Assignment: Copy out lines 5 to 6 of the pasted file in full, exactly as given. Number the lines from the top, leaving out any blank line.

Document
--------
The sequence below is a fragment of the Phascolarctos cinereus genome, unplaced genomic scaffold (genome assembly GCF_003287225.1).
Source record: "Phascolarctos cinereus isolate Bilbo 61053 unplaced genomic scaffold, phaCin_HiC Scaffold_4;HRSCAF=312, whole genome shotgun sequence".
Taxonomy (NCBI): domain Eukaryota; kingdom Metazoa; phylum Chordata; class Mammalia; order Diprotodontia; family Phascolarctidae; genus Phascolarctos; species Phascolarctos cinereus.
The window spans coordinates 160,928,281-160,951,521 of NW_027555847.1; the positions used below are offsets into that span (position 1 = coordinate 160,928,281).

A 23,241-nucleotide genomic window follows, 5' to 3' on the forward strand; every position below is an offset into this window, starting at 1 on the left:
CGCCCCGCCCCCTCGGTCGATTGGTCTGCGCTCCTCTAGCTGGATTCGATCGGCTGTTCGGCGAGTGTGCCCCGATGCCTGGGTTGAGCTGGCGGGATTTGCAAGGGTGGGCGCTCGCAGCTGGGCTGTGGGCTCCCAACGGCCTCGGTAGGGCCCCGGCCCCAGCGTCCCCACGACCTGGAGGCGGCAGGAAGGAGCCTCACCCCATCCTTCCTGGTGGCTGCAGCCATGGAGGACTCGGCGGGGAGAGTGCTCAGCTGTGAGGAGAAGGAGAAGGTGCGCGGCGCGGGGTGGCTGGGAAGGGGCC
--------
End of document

A 23,241-nucleotide genomic window follows, 5' to 3' on the forward strand; every position below is an offset into this window, starting at 1 on the left:
CGCCCCGCCCCCTCGGTCGATTGGTCTGCGCTCCTCTAGCTGGATTCGATCGGCTGTTCGGCGAGTGTGCCCCGATGCCTGGGTTGAGCTGGCGGGATTTGCAAGGGTGGGCGCTCGCAGCTGGGCTGTGGGCTCCCAACGGCCTCGGTAGGGCCCCGGCCCCAGCGTCCCCACGACCTGGAGGCGGCAGGAAGGAGCCTCACCCCATCCTTCCTGGTGGCTGCAGCCATGGAGGACTCGGCGGGGAGAGTGCTCAGCTGTGAGGAGAAGGAGAAGGTGCGCGGCGCGGGGTGGCTGGGAAGGGGCC